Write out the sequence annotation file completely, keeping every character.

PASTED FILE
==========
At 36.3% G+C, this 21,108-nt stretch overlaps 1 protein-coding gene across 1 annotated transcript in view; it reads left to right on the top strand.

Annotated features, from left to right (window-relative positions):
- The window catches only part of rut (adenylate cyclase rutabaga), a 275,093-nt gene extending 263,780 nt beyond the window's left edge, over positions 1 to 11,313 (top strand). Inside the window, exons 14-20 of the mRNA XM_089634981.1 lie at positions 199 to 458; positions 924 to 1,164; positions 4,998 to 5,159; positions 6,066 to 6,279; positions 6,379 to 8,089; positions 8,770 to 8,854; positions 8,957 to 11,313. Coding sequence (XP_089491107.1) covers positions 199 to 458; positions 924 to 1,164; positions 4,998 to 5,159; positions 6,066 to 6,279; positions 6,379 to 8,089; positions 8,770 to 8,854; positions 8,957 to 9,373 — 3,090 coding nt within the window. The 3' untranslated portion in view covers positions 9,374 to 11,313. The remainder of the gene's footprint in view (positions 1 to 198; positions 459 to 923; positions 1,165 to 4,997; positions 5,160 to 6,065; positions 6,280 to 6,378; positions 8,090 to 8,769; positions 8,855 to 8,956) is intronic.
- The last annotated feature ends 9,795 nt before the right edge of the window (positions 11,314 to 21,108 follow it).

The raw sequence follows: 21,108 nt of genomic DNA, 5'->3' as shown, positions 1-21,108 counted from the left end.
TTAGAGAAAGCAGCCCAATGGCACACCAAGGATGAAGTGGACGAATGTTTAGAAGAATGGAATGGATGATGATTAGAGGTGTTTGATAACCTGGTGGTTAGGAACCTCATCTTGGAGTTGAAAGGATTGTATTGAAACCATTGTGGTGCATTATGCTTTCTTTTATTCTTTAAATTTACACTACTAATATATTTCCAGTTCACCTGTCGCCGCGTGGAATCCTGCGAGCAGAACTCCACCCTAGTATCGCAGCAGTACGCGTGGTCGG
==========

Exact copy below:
At 36.3% G+C, this 21,108-nt stretch overlaps 1 protein-coding gene across 1 annotated transcript in view; it reads left to right on the top strand.

Annotated features, from left to right (window-relative positions):
- The window catches only part of rut (adenylate cyclase rutabaga), a 275,093-nt gene extending 263,780 nt beyond the window's left edge, over positions 1 to 11,313 (top strand). Inside the window, exons 14-20 of the mRNA XM_089634981.1 lie at positions 199 to 458; positions 924 to 1,164; positions 4,998 to 5,159; positions 6,066 to 6,279; positions 6,379 to 8,089; positions 8,770 to 8,854; positions 8,957 to 11,313. Coding sequence (XP_089491107.1) covers positions 199 to 458; positions 924 to 1,164; positions 4,998 to 5,159; positions 6,066 to 6,279; positions 6,379 to 8,089; positions 8,770 to 8,854; positions 8,957 to 9,373 — 3,090 coding nt within the window. The 3' untranslated portion in view covers positions 9,374 to 11,313. The remainder of the gene's footprint in view (positions 1 to 198; positions 459 to 923; positions 1,165 to 4,997; positions 5,160 to 6,065; positions 6,280 to 6,378; positions 8,090 to 8,769; positions 8,855 to 8,956) is intronic.
- The last annotated feature ends 9,795 nt before the right edge of the window (positions 11,314 to 21,108 follow it).

The raw sequence follows: 21,108 nt of genomic DNA, 5'->3' as shown, positions 1-21,108 counted from the left end.
TTAGAGAAAGCAGCCCAATGGCACACCAAGGATGAAGTGGACGAATGTTTAGAAGAATGGAATGGATGATGATTAGAGGTGTTTGATAACCTGGTGGTTAGGAACCTCATCTTGGAGTTGAAAGGATTGTATTGAAACCATTGTGGTGCATTATGCTTTCTTTTATTCTTTAAATTTACACTACTAATATATTTCCAGTTCACCTGTCGCCGCGTGGAATCCTGCGAGCAGAACTCCACCCTAGTATCGCAGCAGTACGCGTGGTCGG